Vegetables from the Company Garden’s: returning to Cape Town’s food garden roots

Melissa Sutherland visits one of the oldest vegetable gardens in the Cape.

16 Mar 2015

Whether it is a tart granadilla or peppery rocket leaves, there are few things more satisfying than picking home-grown produce from one’s own garden and eating it minutes later. I recently visited the newly established Vegetable Garden in the Company Garden’s in Cape Town where an abundant array of magazine–perfect produce is growing slap bang in the middle of Cape Town. 

Thanks to the innovative Manager of the Company Gardens, Rory Phelan, and his team of 4 gardeners, the move to restore at least part of the Company Gardens to its original Dutch roots has taken seed.


It is a huge pleasure to come across the neatly laid out colourful patchwork of artichokes, quinces, spinach, brinjals, mielies, not to mention numerous fruit trees, hanepoort grapes and berries which the public is free to enjoy and which are thriving in the Company Garden’s – the original site of the Dutch East India Company’s vegetable garden.


Over the past 350 years the nature of the Garden has changed. Originally it was established to supply food to the ships sailing around the Cape en route to the East. It then changed to a botanical garden enjoyed by the citizens of Cape Town and during the Victorian era - became a pleasure garden. 


Started as a World Design Project in 2014 and given initial funding by Woolworths, the dream to reclaim hard surface and green the garden is being realised. Through meticulous research based on etchings and paintings of the time, every detail from the ‘lei water’ system to the sand and pebbles surrounding the gardens has remained true to their Dutch period.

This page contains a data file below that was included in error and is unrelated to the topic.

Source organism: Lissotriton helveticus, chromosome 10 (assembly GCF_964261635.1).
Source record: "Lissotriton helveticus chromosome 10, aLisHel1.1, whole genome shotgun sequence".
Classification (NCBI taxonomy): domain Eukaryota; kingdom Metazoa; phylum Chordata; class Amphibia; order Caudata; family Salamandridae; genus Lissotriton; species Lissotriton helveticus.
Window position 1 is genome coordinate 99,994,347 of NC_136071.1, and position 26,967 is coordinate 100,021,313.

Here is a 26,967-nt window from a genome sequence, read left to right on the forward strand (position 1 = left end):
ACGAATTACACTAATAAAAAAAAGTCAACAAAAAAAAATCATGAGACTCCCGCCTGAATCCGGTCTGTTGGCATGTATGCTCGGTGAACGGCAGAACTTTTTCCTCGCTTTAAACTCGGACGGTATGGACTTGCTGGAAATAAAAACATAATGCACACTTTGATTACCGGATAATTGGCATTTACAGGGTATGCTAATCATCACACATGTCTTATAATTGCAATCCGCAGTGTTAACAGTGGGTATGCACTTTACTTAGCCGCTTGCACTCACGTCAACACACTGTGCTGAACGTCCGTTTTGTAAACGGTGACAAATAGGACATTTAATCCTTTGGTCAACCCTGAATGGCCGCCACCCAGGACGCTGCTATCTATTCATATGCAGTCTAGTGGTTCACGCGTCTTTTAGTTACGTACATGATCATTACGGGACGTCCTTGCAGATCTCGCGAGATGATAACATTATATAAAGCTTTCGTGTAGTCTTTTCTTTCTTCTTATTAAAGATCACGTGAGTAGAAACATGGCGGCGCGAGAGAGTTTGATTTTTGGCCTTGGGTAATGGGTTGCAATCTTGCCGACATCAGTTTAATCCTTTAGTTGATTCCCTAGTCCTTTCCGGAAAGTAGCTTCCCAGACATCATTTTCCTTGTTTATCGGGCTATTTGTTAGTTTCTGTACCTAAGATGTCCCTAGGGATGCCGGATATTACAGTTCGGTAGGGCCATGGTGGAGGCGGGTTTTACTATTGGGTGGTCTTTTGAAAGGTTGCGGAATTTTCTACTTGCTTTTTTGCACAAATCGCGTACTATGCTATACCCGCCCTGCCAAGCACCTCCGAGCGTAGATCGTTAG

There is also an endangered medicinal herb section, a reminder of the local knowledge on the ground which the original Khoi and San inhabitants of the Cape would have shared with the new arrivals. 
According to Rory, the three main driving forces behind the project were to re-green those parts of the garden which had been turned into parking, provide a snapshot of the roots of the garden and establish an avenue of food security. The spectacular gardens at Babylonstoren are of course based on the Company Gardens and a lovely collaboration project exists between the two.

Collaboration is the name of the game and what a fruitful partnership it has been. With the excess produce plans are afoot to have a fresh farmer’s market. The recently revamped Company Garden’s restaurant is currently supplied with garnishes, herbs and salad greens harvested within a stone’s throw of its kitchen. They are planning a more substantial salad bar in which case the Garden will aim to grow produce according to their requirements.

Do yourself a favour and go for lunch in this historic oasis and green lung of the city. 

Help is at hand for those of us who want to have more food security and become ‘locavores’ whilst reducing food miles. Sign up for one of the Eduplant sponsored morning workshops which will take place on 15 April and 24 June where, in addition to having the theory explained you, you will get practical training and go home with a planted up container all fired up to farm your own veggie patch!

For more information on food, wine, art and travel tips, visit Melissa Sutherland's Facebook page.

- Melissa Sutherland



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